The unusual object called CX330 was first discovered in 2009, found using NASA's Chandra X-Ray Observatory. It was observed to emit x-ray light and later on observed to be emitting optical light as well.
Chris Britt, a postdoctoral researcher at Texas Tech University at Lubbock, and his colleagues examined infrared images of the central region of the Milky Way taken using NASA's Wide-field Infrared Survey Explorer (WISE). They found out that the object was surrounded by warm dust most likely heated by an outburst.
By comparing data from images taken by the Spitzer Space Telescope in 2007 and the data from WISE, the experts have determined that CX330 is a young star that had been outbursting for years. Within the three-year period, the star greatly increased by a very large factor.
The researchers looked at data from other observatories and they realized that the star is having a growth spurt in the middle of nowhere. Their interpretations are recently published in the journal Monthly Notices of the Royal Astronomical Society.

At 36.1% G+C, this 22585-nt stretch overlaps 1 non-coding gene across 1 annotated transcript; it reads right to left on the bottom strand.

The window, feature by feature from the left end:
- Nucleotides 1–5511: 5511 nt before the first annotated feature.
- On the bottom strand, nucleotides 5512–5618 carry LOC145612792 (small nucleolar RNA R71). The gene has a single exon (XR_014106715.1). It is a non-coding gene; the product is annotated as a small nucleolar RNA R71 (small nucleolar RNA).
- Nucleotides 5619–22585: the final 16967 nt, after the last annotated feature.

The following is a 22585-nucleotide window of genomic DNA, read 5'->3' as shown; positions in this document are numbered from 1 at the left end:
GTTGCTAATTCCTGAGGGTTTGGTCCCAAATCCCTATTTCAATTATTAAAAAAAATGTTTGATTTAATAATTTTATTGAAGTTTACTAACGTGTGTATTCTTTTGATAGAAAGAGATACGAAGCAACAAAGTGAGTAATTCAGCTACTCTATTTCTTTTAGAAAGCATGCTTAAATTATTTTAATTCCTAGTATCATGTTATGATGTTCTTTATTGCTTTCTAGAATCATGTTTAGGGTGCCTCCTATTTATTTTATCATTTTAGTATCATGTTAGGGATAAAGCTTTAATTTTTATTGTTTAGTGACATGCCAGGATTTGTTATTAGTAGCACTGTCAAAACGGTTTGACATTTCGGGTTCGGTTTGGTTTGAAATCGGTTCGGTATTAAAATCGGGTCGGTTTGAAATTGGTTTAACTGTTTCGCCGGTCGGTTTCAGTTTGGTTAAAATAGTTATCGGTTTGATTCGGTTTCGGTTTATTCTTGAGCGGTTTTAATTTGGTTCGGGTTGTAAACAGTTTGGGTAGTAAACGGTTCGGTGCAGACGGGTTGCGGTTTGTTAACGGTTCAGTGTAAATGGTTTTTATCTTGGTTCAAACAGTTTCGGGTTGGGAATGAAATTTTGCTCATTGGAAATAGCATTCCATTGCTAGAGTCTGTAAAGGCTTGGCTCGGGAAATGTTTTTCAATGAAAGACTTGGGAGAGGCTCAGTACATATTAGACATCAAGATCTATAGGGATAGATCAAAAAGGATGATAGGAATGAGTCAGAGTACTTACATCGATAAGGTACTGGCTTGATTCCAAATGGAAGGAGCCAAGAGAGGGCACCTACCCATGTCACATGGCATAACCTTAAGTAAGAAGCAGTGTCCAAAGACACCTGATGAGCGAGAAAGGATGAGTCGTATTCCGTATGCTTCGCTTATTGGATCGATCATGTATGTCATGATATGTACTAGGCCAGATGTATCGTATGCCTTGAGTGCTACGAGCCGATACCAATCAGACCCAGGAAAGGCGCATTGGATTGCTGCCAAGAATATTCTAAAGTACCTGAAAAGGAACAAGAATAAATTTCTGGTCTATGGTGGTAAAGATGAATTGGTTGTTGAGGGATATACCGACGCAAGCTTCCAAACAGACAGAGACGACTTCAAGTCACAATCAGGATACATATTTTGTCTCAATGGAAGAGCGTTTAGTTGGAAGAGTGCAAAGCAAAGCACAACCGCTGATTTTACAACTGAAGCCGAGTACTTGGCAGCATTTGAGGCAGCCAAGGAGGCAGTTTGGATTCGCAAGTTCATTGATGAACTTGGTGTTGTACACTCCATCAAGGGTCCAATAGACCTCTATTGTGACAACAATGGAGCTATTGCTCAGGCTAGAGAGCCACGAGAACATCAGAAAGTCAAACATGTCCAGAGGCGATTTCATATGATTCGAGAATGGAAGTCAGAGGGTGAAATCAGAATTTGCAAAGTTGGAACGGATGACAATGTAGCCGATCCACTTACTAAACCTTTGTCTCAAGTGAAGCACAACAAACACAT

Although CX330 has similarities with another outbursting star called FU Orionis, it is more compact, hotter and bigger than FU Orionis and other similar objects. It also launches faster outflows of material.
What puzzles astronomers is that young stars usually form in star-forming regions and feed off surrounding gas and dust, except CX330 which is located thousands of light-years away from the nearest star formation region. Some experts believe that CX330 was originally formed in a star formation area but was ejected into empty space in the galaxy. However, astronomers say that it is unlikely. It is also possible that this star is not alone in the region. Perhaps further exploration of the area will lead to more exciting discoveries.